Can Inter Miami Help Put Florida on the Major League Soccer Map?

By  //  May 7, 2020

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Whether you’re a soccer fan or not, David Beckham’s status as a global sporting megastar is undisputed. From starting his career in the UK to marrying a Spice Girl, and then swapping Madrid for LA in 2007, Becks is a household name on both sides of the Atlantic.

Whether you’re a soccer fan or not, David Beckham’s status as a global sporting megastar is undisputed. From starting his career in the UK to marrying a Spice Girl, and then swapping Madrid for LA in 2007, Becks is a household name on both sides of the Atlantic.

The midfielder made just shy of 100 appearances for the Galaxy, before returning to Europe to conclude his career. But he has retained a residence in America since and has spoken on the record on numerous occasions about his passion for developing the sport Stateside.

His signature for the Galaxy helped Major League Soccer (MLS) grab national headlines and he is still arguably the biggest name to play in the competition. But on February 4, 2014, Beckham literally put his money where his mouth is when he exercised his option to take a major stake in a proposed new club in Miami.

The journey to the formation of a club since that point has been far from straightforward, with delays stifling progress on more than one occasion, and setting back the dream of establishing a premier soccer franchise in the state of Florida.

The foundations

Florida hosted matches at the 1994 World Cup, a milestone moment in the development of soccer in the States. Orlando’s Citrus Bowl was the venue for four group stage games and a knock-out fixture, which saw the Netherlands send Ireland home from the tournament.

But while other States kicked on in the years that followed, and established teams that would compete at the top of the sport, Florida didn’t grasp the opportunity. And it wasn’t until 2015 – a full 19 years later – that Orlando City took its place in the MLS.

Playing out of the soccer-specific Exploria Stadium in downtown Orlando, the Lions have struggled to make an impact competitively, achieving a 14th-place finish in their debut season and gradually slipping in the years that followed, despite the high-profile signature of Kaka for their launch.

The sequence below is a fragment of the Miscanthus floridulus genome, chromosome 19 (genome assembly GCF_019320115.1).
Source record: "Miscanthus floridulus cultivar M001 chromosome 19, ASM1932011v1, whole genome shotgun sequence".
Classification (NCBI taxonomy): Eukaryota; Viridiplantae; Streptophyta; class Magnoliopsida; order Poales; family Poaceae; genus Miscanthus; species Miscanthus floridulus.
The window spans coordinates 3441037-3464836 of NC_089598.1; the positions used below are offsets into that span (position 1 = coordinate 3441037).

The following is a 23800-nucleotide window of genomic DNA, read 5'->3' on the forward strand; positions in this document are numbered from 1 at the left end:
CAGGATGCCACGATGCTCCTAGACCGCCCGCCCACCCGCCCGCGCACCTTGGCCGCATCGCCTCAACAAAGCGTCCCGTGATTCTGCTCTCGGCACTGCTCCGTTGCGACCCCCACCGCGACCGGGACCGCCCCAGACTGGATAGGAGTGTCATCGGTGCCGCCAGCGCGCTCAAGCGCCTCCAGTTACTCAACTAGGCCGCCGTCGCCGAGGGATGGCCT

But despite their poor showings on the field, Orlando have enjoyed a healthy following, including a season-ticket base of 18,000, and a crowd of more than 60,000 for a home opener against New York City in 2015.

So although the Lions have so far failed to deliver success during their short history, and failed to turn heads in the Space Casino football betting markets, they have at least demonstrated the potential for the sport in Florida.

A new name in the game

In January of 2018, the franchise behind the team that would become Inter Miami was granted a license to become the 25th MLS club, and participate in the 2020 season. The club’s identity and brand, inspired by the city’s Hispanic culture and passion for soccer, was unveiled in September.

The identity has its roots in the city’s Art Deco architectural heritage and, unlike many before them, Beckham and his team have worked hard to produce a brand that connects the club to the people in a meaningful way.

Work on the club’s new stadium is ongoing, and Inter have a temporary home at Fort Lauderdale, until their permanent residence, Miami Freedom Park, is completed. Following a string of delays, the 25,000 soccer-specific stadium will become another landmark for the sport in Florida.

It’s now up to the club to live up to the hype and expectations, pick up where Orlando left off, and emphatically introduce a new sporting obsession to The Sunshine State.

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